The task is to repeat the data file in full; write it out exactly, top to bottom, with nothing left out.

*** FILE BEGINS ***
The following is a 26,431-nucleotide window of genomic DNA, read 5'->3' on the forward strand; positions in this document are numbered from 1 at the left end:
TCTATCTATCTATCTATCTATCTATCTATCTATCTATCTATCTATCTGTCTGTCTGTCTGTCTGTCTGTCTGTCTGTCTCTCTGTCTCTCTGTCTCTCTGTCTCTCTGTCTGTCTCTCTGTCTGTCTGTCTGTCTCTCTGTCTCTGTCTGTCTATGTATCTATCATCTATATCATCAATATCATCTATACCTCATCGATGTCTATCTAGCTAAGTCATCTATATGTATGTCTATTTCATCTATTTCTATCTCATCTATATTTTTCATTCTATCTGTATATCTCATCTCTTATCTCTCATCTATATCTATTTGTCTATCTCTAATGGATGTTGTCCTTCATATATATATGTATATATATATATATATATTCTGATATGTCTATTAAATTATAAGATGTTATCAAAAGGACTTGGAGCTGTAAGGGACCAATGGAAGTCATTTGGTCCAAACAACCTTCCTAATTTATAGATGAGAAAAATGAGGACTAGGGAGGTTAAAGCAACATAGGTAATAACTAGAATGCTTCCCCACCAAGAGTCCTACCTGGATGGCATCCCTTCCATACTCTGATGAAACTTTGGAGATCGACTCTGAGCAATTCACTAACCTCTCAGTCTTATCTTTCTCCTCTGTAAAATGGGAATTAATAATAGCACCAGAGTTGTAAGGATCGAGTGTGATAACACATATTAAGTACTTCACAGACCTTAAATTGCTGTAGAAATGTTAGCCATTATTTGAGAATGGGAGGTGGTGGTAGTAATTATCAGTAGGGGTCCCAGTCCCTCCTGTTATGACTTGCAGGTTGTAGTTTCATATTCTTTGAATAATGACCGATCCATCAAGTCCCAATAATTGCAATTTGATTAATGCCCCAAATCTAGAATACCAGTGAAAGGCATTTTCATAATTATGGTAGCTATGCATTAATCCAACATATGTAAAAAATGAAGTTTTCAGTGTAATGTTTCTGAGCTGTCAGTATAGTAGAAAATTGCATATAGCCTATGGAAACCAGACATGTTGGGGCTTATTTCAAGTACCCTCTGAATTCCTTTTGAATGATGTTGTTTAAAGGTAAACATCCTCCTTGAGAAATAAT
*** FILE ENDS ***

The following is a 26,431-nucleotide window of genomic DNA, read 5'->3' on the forward strand; positions in this document are numbered from 1 at the left end:
TCTATCTATCTATCTATCTATCTATCTATCTATCTATCTATCTATCTGTCTGTCTGTCTGTCTGTCTGTCTGTCTGTCTCTCTGTCTCTCTGTCTCTCTGTCTCTCTGTCTGTCTCTCTGTCTGTCTGTCTGTCTCTCTGTCTCTGTCTGTCTATGTATCTATCATCTATATCATCAATATCATCTATACCTCATCGATGTCTATCTAGCTAAGTCATCTATATGTATGTCTATTTCATCTATTTCTATCTCATCTATATTTTTCATTCTATCTGTATATCTCATCTCTTATCTCTCATCTATATCTATTTGTCTATCTCTAATGGATGTTGTCCTTCATATATATATGTATATATATATATATATATTCTGATATGTCTATTAAATTATAAGATGTTATCAAAAGGACTTGGAGCTGTAAGGGACCAATGGAAGTCATTTGGTCCAAACAACCTTCCTAATTTATAGATGAGAAAAATGAGGACTAGGGAGGTTAAAGCAACATAGGTAATAACTAGAATGCTTCCCCACCAAGAGTCCTACCTGGATGGCATCCCTTCCATACTCTGATGAAACTTTGGAGATCGACTCTGAGCAATTCACTAACCTCTCAGTCTTATCTTTCTCCTCTGTAAAATGGGAATTAATAATAGCACCAGAGTTGTAAGGATCGAGTGTGATAACACATATTAAGTACTTCACAGACCTTAAATTGCTGTAGAAATGTTAGCCATTATTTGAGAATGGGAGGTGGTGGTAGTAATTATCAGTAGGGGTCCCAGTCCCTCCTGTTATGACTTGCAGGTTGTAGTTTCATATTCTTTGAATAATGACCGATCCATCAAGTCCCAATAATTGCAATTTGATTAATGCCCCAAATCTAGAATACCAGTGAAAGGCATTTTCATAATTATGGTAGCTATGCATTAATCCAACATATGTAAAAAATGAAGTTTTCAGTGTAATGTTTCTGAGCTGTCAGTATAGTAGAAAATTGCATATAGCCTATGGAAACCAGACATGTTGGGGCTTATTTCAAGTACCCTCTGAATTCCTTTTGAATGATGTTGTTTAAAGGTAAACATCCTCCTTGAGAAATAAT